Under a monarchy, economic ad­vancement is obtained by pleasing the king or the queen. Royal fa­vorites lived well while enjoying the friendship of the ruler, but when they fell out of favor they sometimes lost their heads. The mass of people lived in what we would think of as poverty, and typically they lacked the guaran­tees of intellectual, religious, and civil liberties that we take for granted. Moreover, the entire na­tion from top to bottom lived quietly with the idea of economic stagnation; no one thought in terms of a progressive increase of the stock of goods so that every­one would move gradually up the economic ladder—they thought in terms merely of redistributing the existing stock of wealth. No one thought of increasing the size of the pie; the idea was to obtain a bigger slice for one’s self—either by seizing it in a direct power grab, or as largesse by being a friend of the powerful. A similar sentiment—anti-economic in na­ture—prevails today.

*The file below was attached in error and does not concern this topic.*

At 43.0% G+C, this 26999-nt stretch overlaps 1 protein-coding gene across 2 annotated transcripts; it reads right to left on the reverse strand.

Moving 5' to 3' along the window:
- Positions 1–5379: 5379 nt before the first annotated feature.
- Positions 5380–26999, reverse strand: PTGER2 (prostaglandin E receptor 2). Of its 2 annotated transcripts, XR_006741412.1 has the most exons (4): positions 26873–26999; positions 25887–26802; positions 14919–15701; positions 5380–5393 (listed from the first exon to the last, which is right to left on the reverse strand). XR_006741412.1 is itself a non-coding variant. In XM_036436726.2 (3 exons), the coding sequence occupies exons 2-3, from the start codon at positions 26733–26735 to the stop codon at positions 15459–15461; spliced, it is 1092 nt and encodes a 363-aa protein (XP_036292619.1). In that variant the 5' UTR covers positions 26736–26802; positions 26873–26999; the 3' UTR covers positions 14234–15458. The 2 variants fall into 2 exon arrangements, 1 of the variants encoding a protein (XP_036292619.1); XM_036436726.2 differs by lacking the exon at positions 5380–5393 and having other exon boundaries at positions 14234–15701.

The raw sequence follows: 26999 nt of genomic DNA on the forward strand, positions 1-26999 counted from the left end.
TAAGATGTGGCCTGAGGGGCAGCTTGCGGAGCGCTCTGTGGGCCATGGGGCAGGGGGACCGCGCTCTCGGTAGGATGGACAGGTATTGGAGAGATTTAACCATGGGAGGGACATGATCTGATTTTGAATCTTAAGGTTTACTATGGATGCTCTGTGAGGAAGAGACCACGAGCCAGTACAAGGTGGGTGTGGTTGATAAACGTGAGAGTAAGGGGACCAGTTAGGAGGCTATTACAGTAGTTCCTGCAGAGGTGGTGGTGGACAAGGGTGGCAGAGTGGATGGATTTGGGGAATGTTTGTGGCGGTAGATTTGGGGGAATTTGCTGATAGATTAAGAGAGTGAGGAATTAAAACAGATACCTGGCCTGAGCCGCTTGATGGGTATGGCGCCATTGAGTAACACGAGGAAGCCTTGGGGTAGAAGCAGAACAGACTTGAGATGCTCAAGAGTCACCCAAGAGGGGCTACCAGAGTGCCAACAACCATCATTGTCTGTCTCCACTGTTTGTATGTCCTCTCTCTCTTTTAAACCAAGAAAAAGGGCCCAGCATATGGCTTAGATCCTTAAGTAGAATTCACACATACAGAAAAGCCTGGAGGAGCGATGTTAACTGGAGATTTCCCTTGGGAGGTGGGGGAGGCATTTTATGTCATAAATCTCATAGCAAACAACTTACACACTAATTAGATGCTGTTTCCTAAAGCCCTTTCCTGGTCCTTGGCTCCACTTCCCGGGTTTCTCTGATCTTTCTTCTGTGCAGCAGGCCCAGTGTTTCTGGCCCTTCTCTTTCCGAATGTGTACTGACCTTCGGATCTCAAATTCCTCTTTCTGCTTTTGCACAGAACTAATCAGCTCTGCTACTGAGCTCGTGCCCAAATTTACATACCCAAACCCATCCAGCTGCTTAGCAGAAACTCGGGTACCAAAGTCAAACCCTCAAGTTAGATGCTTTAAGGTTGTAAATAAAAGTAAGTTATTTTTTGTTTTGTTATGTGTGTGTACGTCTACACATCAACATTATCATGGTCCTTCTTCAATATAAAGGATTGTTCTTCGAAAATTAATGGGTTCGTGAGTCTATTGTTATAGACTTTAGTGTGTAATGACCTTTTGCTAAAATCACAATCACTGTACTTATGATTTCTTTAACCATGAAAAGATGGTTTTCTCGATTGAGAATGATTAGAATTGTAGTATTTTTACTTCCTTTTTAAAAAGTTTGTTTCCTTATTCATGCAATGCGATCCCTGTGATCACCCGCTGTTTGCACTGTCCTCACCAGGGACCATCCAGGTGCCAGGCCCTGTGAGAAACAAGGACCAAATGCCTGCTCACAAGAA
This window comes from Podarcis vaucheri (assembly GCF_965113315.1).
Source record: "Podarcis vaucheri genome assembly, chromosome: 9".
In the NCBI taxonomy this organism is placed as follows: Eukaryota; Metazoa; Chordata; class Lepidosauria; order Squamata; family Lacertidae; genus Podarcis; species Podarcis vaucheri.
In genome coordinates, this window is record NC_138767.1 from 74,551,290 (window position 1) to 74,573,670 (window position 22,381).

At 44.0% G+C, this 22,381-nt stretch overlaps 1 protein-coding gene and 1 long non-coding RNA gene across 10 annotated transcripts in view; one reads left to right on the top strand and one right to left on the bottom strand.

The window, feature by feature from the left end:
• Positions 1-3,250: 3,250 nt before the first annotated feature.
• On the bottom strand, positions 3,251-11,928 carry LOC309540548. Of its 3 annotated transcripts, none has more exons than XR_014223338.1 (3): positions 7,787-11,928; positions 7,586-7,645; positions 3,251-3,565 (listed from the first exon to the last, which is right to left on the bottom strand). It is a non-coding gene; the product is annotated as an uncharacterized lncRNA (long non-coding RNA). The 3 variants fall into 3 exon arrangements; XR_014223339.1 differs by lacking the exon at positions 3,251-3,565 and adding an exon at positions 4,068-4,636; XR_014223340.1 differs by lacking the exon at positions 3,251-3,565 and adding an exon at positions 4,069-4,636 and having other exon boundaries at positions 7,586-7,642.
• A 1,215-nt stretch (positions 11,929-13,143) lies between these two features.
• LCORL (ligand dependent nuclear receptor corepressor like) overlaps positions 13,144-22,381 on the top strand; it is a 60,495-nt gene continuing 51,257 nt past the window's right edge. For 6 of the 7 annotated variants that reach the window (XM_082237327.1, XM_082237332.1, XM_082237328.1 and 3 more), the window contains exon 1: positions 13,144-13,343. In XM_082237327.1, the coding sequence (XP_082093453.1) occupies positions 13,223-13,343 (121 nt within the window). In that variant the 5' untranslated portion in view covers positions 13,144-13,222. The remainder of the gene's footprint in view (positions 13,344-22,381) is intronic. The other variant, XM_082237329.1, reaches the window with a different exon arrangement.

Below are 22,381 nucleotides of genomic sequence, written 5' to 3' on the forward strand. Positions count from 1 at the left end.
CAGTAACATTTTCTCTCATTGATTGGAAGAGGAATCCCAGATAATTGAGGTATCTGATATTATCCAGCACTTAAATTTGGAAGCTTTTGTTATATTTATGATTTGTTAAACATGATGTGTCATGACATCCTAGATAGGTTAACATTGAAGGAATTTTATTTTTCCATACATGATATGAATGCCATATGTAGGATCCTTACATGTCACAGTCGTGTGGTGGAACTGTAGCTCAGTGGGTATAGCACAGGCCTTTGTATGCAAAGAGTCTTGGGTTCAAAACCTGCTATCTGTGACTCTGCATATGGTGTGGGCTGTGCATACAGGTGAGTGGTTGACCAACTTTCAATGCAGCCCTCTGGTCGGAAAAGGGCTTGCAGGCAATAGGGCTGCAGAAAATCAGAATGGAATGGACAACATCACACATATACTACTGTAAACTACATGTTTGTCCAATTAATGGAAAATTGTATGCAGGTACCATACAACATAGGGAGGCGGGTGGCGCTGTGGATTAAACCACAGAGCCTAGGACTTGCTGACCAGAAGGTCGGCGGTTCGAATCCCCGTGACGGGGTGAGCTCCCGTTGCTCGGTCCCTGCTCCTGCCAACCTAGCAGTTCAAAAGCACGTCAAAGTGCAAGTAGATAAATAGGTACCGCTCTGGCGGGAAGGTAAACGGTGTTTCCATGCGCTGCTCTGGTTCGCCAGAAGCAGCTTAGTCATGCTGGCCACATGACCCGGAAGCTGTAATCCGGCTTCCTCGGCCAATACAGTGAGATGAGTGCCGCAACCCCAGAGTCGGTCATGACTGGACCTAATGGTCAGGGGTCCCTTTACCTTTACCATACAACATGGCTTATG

The big domestic political issue is poverty. The nation has been geared to welfare measures ever since the New Deal, a generation ago; then in 1964 Congress opened the Office of Economic Opportun­ity and declared war on poverty. Indigence may be measured in various ways, but whatever else it is, indigence is a lack. A person who is poor would be better off if he owned a larger and finer house, had several extra suits and sport jackets in his closet, enjoyed tas­tier and more nourishing food plus an occasional drink. After improving the situation at the level of necessities he’d move ahead to the amenities—to recre­ation, a second car, air condition­ing, and so on.

Poverty Overcome by Production